St Helier Commonwealth Walkway

Jersey / Europe

JERSEY Jersey (officially the Bailiwick of Jersey) is the largest of the Channel Islands, between England and France.  It is a self-governing Crown Dependency of the United Kingdom, with a mixture of British and French cultures, famed for its beaches, cliffside walking trails, inland valleys and castles.  The island has been, variously, a strategic Viking stronghold, an island outpost, much fought over by the French and English, and it was occupied by the Germans in World War II. There are pre-historic remains of Paleolithic (Old Stone Age) humans at La Cotte de St. Brelade, and there is evidence of the Neolithic Period (New Stone Age) and the Bronze Age.  The island was known to the Romans as Caesarea.  Documents from the 11th century show 12 parishes as part of the diocese of Coutances.  In the 12th century, Norman landowners dominated the island, which was divided into three units for the collection of the King-duke’s revenue. Jersey was separated from Normandy in 1204, retaining its Norman law and local customs but, with the other islands, was administered for the King by a warden or sometimes by a lord.  By the end of the 15th century, Jersey had its own captain, later called Governor.  His office abolished in 1854 when the duties devolved upon a Lieutenant Governor, who still performs them.   In 1617 justice and civil affairs were assigned to the Bailiff.  The States of Jersey, or States Assembly, separated from the Royal Court in 1771 and assumed the court’s residual powers of legislation.  Parish deputies were first elected in 1857. In the 17th century the Carterets, seigneurs of St. Ouen, dominated the island, holding it for the King from 1643 to 1651. In the 18th and 19th centuries, the island was torn by feuds—Magots versus Charlots, Laurels versus Roses.  However, it prospered from the Newfoundland fisheries, privateering, and smuggling and, later, from cattle, potatoes, and the tourist trade. Jersey was occupied by the Germans from 1 July 1940 until 9 May 1945.  Fun fact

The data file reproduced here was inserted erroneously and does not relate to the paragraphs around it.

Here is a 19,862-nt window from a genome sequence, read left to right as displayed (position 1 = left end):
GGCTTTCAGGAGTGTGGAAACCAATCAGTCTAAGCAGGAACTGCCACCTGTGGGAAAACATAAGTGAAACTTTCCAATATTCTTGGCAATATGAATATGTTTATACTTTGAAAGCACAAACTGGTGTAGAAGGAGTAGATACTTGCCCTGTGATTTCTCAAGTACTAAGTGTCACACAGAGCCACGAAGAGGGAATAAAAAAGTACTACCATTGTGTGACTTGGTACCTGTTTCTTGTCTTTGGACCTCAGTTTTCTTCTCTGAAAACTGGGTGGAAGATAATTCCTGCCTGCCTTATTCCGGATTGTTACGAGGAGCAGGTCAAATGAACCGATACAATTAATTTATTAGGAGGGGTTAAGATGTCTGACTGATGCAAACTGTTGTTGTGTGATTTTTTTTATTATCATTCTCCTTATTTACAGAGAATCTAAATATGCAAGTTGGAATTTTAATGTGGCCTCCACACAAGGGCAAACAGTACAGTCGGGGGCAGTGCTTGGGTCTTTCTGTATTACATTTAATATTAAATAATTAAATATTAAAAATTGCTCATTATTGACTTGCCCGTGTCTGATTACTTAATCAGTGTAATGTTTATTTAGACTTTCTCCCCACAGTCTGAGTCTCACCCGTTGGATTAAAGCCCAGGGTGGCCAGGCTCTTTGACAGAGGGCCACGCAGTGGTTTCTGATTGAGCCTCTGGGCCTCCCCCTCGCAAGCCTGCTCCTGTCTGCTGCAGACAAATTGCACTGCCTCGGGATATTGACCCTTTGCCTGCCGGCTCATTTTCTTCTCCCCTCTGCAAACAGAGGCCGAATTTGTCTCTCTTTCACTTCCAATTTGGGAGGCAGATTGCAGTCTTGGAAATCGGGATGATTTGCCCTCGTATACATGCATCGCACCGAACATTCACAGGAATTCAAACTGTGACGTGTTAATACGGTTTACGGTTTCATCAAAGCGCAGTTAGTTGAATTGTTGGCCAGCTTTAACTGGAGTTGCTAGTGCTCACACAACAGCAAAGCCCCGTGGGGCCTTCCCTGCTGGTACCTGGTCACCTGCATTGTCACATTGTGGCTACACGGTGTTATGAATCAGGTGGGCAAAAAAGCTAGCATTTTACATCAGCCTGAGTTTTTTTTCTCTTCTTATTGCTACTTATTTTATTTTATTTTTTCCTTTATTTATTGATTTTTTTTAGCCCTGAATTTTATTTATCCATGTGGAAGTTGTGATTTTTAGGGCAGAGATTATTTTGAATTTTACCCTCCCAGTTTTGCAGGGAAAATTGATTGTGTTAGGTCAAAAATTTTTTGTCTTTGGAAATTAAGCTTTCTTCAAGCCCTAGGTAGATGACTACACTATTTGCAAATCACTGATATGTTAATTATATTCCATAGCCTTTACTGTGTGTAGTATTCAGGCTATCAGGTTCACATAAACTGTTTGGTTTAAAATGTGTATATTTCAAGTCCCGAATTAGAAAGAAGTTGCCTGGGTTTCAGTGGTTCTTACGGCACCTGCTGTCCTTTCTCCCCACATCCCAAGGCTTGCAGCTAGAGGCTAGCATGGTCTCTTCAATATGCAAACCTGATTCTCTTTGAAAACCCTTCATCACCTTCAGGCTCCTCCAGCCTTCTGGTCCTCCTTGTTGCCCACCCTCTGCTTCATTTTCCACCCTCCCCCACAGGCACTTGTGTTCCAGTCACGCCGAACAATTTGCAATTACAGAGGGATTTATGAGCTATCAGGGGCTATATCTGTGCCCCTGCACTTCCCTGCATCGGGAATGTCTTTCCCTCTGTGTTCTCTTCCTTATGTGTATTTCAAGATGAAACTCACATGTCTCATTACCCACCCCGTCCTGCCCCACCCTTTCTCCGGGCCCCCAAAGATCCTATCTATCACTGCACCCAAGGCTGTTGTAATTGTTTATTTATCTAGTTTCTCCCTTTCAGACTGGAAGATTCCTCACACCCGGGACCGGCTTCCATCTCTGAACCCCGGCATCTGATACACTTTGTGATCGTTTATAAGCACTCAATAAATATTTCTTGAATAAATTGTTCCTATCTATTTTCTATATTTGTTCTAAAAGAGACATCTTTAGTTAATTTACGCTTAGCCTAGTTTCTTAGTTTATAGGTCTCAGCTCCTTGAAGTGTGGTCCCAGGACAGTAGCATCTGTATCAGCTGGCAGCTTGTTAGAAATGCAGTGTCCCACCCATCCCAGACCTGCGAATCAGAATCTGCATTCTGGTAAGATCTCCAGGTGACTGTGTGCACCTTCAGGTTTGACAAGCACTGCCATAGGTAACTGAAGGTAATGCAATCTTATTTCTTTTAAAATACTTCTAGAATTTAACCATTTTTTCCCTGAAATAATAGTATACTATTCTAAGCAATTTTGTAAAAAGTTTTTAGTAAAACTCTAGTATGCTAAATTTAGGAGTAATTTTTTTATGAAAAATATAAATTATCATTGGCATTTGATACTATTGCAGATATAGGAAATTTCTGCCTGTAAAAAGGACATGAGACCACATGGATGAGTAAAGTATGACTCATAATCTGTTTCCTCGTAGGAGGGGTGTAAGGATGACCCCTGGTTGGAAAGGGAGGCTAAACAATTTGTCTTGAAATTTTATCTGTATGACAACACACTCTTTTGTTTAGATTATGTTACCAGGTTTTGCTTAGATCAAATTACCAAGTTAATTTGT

• Jersey shrinks twice a day due to boasting some of the biggest tides in the world. The island measures 9 miles in length and 5 miles in width – when tides are in the island shrinks by a 5th.
  ST HELIER  The Town of St Helier is the largest settlement of Jersey.  It was named after Helier (died in 555 AD), a 6th-century ascetic hermit who became the patron saint of Jersey.  He was hailed as the healing saint for diseases of the skin and eyes.  According to the mythology, he was born in Belgium, found his way to Normandy and came to Jersey to bring them the gospel and guide them after they had suffered attacks from Vikings or Saxons.   Until the end of the 18th century, the town was just a row of houses and shops along the coastal dunes.  St Helier was given £200 towards the construction of a new harbour by King George II.   The French tried to seize Jersey in the Battle of Jersey.  English immigrants settled over the decades.  Georgian style houses and terraces were built.  Over the years Jersey has exported produce to France and England. 

1.9 miles / 3.1 kilometres

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